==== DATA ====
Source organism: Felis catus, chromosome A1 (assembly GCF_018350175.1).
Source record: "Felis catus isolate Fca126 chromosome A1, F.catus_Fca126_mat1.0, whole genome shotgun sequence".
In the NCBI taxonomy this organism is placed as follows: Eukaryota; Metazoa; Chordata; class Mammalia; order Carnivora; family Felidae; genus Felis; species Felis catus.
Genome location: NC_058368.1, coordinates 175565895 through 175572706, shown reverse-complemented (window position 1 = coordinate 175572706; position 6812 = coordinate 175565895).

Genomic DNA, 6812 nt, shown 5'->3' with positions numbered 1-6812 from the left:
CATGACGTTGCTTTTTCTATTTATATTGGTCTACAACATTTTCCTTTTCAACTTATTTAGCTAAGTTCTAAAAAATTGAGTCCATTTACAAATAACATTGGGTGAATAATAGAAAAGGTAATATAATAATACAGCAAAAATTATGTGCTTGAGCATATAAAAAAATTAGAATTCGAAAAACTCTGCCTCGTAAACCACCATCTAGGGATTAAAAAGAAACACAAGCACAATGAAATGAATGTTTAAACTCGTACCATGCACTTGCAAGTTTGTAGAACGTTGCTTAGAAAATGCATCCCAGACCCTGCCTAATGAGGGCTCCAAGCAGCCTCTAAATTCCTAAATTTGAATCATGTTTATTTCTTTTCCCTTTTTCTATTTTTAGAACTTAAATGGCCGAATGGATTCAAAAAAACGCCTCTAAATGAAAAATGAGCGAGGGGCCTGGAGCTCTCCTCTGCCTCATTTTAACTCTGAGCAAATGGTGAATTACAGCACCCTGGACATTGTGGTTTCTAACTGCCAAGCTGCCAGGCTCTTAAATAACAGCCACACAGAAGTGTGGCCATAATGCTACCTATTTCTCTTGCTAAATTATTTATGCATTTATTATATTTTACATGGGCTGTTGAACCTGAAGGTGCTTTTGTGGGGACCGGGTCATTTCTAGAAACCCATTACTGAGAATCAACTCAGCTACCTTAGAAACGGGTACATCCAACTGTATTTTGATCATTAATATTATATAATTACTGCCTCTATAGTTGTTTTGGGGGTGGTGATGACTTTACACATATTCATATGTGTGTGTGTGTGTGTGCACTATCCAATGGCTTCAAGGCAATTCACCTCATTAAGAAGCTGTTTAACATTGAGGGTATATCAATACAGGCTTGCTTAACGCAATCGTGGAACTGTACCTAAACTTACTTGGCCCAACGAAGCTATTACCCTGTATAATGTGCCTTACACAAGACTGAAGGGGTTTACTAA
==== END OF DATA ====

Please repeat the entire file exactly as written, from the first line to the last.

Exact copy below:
Source organism: Felis catus, chromosome A1 (assembly GCF_018350175.1).
Source record: "Felis catus isolate Fca126 chromosome A1, F.catus_Fca126_mat1.0, whole genome shotgun sequence".
In the NCBI taxonomy this organism is placed as follows: Eukaryota; Metazoa; Chordata; class Mammalia; order Carnivora; family Felidae; genus Felis; species Felis catus.
Genome location: NC_058368.1, coordinates 175565895 through 175572706, shown reverse-complemented (window position 1 = coordinate 175572706; position 6812 = coordinate 175565895).

Genomic DNA, 6812 nt, shown 5'->3' with positions numbered 1-6812 from the left:
CATGACGTTGCTTTTTCTATTTATATTGGTCTACAACATTTTCCTTTTCAACTTATTTAGCTAAGTTCTAAAAAATTGAGTCCATTTACAAATAACATTGGGTGAATAATAGAAAAGGTAATATAATAATACAGCAAAAATTATGTGCTTGAGCATATAAAAAAATTAGAATTCGAAAAACTCTGCCTCGTAAACCACCATCTAGGGATTAAAAAGAAACACAAGCACAATGAAATGAATGTTTAAACTCGTACCATGCACTTGCAAGTTTGTAGAACGTTGCTTAGAAAATGCATCCCAGACCCTGCCTAATGAGGGCTCCAAGCAGCCTCTAAATTCCTAAATTTGAATCATGTTTATTTCTTTTCCCTTTTTCTATTTTTAGAACTTAAATGGCCGAATGGATTCAAAAAAACGCCTCTAAATGAAAAATGAGCGAGGGGCCTGGAGCTCTCCTCTGCCTCATTTTAACTCTGAGCAAATGGTGAATTACAGCACCCTGGACATTGTGGTTTCTAACTGCCAAGCTGCCAGGCTCTTAAATAACAGCCACACAGAAGTGTGGCCATAATGCTACCTATTTCTCTTGCTAAATTATTTATGCATTTATTATATTTTACATGGGCTGTTGAACCTGAAGGTGCTTTTGTGGGGACCGGGTCATTTCTAGAAACCCATTACTGAGAATCAACTCAGCTACCTTAGAAACGGGTACATCCAACTGTATTTTGATCATTAATATTATATAATTACTGCCTCTATAGTTGTTTTGGGGGTGGTGATGACTTTACACATATTCATATGTGTGTGTGTGTGTGTGCACTATCCAATGGCTTCAAGGCAATTCACCTCATTAAGAAGCTGTTTAACATTGAGGGTATATCAATACAGGCTTGCTTAACGCAATCGTGGAACTGTACCTAAACTTACTTGGCCCAACGAAGCTATTACCCTGTATAATGTGCCTTACACAAGACTGAAGGGGTTTACTAA